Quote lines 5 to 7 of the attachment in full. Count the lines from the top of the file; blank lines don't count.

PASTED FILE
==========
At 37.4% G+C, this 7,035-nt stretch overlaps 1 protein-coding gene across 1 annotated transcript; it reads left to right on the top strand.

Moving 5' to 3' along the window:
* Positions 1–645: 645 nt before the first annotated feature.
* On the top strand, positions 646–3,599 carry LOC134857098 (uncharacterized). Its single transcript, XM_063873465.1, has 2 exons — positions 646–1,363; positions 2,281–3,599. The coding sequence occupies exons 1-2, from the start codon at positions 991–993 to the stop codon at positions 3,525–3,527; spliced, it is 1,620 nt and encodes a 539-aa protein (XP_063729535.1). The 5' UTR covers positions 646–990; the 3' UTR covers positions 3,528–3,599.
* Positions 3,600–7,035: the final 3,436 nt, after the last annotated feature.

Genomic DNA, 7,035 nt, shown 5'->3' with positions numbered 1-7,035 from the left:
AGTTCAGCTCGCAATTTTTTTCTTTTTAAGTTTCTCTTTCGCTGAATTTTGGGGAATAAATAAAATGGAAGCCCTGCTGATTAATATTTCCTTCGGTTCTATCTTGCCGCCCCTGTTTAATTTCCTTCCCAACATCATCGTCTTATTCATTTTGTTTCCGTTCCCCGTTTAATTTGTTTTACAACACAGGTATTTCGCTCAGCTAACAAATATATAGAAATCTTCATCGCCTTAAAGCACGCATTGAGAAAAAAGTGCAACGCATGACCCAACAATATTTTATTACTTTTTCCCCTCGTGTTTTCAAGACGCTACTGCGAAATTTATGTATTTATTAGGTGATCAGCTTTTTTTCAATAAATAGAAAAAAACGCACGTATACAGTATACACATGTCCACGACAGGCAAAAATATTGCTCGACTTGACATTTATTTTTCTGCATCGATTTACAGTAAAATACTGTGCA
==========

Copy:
* Positions 3,600–7,035: the final 3,436 nt, after the last annotated feature.

Genomic DNA, 7,035 nt, shown 5'->3' with positions numbered 1-7,035 from the left:
AGTTCAGCTCGCAATTTTTTTCTTTTTAAGTTTCTCTTTCGCTGAATTTTGGGGAATAAATAAAATGGAAGCCCTGCTGATTAATATTTCCTTCGGTTCTATCTTGCCGCCCCTGTTTAATTTCCTTCCCAACATCATCGTCTTATTCATTTTGTTTCCGTTCCCCGTTTAATTTGTTTTACAACACAGGTATTTCGCTCAGCTAACAAATATATAGAAATCTTCATCGCCTTAAAGCACGCATTGAGAAAAAAGTGCAACGCATGACCCAACAATATTTTATTACTTTTTCCCCTCGTGTTTTCAAGACGCTACTGCGAAATTTATGTATTTATTAGGTGATCAGCTTTTTTTCAATAAATAGAAAAAAACGCACGTATACAGTATACACATGTCCACGACAGGCAAAAATATTGCTCGACTTGACATTTATTTTTCTGCATCGATTTACAGTAAAATACTGTGCA